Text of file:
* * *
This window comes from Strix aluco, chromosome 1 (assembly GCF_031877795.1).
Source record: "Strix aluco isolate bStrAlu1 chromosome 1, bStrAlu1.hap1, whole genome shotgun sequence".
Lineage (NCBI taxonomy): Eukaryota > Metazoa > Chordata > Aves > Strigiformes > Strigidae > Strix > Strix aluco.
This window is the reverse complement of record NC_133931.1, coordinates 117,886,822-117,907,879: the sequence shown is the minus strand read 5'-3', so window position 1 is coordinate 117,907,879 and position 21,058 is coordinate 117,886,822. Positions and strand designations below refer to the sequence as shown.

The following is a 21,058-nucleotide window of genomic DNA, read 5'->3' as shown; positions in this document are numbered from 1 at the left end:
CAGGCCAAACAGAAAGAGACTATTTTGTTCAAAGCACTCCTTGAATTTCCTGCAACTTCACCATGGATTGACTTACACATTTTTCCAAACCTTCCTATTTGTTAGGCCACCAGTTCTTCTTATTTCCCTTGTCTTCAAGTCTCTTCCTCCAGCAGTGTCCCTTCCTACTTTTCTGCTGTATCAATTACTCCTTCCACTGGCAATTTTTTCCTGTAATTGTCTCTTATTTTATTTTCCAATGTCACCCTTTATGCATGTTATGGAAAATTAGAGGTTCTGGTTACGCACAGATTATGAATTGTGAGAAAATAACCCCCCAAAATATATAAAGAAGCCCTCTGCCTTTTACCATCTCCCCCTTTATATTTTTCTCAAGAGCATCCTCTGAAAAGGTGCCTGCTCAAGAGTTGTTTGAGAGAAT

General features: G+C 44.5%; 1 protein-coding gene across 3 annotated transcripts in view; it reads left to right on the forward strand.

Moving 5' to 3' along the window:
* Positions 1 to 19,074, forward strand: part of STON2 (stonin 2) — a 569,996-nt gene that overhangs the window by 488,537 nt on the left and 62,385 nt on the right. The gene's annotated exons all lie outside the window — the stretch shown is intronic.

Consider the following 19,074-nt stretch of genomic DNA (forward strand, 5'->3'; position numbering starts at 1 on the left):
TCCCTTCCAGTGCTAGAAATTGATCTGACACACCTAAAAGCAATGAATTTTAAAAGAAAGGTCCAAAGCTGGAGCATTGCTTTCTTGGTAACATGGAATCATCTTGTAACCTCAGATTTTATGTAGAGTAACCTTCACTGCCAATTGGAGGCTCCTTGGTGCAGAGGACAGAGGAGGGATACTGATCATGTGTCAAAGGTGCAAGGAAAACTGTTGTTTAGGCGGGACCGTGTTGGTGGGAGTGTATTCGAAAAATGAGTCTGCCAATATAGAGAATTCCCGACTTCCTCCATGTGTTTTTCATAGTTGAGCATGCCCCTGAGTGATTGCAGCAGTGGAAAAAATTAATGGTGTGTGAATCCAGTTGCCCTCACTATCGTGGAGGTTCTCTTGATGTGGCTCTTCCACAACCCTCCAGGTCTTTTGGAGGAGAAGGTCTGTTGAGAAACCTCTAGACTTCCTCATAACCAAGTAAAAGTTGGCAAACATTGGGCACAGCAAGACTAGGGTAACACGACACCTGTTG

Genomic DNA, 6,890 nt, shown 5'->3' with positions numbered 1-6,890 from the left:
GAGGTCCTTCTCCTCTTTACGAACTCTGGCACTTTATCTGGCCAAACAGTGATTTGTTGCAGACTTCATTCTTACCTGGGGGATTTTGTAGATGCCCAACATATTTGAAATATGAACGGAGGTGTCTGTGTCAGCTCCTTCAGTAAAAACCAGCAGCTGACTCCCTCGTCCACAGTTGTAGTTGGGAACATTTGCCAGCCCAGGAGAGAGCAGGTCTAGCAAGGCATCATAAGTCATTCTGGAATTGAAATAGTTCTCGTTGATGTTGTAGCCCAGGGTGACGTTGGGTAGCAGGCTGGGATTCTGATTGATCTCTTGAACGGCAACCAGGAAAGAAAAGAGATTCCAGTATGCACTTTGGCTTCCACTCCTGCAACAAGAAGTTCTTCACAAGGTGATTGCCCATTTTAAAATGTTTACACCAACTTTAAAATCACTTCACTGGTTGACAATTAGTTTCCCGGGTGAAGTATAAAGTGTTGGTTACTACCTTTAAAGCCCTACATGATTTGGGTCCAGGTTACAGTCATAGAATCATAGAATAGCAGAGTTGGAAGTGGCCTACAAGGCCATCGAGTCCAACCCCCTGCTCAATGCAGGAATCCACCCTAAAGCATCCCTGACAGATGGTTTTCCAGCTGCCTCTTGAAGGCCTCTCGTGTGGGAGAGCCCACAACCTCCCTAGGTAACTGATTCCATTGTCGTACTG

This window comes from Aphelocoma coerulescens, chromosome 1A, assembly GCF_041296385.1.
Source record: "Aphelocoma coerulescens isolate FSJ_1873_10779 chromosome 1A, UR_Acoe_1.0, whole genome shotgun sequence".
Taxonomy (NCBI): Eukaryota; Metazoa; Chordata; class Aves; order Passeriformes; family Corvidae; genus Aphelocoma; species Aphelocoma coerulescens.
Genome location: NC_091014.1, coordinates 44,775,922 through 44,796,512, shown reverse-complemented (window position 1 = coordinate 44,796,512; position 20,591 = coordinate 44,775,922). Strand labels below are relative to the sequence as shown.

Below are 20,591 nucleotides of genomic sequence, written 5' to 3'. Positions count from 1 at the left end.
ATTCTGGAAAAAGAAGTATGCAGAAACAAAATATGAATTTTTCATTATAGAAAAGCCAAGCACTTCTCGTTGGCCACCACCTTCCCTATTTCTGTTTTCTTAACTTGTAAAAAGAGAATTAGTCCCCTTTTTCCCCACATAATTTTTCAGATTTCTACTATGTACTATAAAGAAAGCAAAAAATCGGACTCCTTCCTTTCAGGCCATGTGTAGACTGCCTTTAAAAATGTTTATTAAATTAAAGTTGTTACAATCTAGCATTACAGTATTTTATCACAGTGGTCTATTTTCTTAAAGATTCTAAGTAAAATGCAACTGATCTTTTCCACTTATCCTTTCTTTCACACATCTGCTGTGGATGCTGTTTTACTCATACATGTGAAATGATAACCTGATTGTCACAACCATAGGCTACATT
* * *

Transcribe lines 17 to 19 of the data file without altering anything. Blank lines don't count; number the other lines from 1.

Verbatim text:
Genome location: NC_091014.1, coordinates 44,775,922 through 44,796,512, shown reverse-complemented (window position 1 = coordinate 44,796,512; position 20,591 = coordinate 44,775,922). Strand labels below are relative to the sequence as shown.

Below are 20,591 nucleotides of genomic sequence, written 5' to 3'. Positions count from 1 at the left end.
ATTCTGGAAAAAGAAGTATGCAGAAACAAAATATGAATTTTTCATTATAGAAAAGCCAAGCACTTCTCGTTGGCCACCACCTTCCCTATTTCTGTTTTCTTAACTTGTAAAAAGAGAATTAGTCCCCTTTTTCCCCACATAATTTTTCAGATTTCTACTATGTACTATAAAGAAAGCAAAAAATCGGACTCCTTCCTTTCAGGCCATGTGTAGACTGCCTTTAAAAATGTTTATTAAATTAAAGTTGTTACAATCTAGCATTACAGTATTTTATCACAGTGGTCTATTTTCTTAAAGATTCTAAGTAAAATGCAACTGATCTTTTCCACTTATCCTTTCTTTCACACATCTGCTGTGGATGCTGTTTTACTCATACATGTGAAATGATAACCTGATTGTCACAACCATAGGCTACATT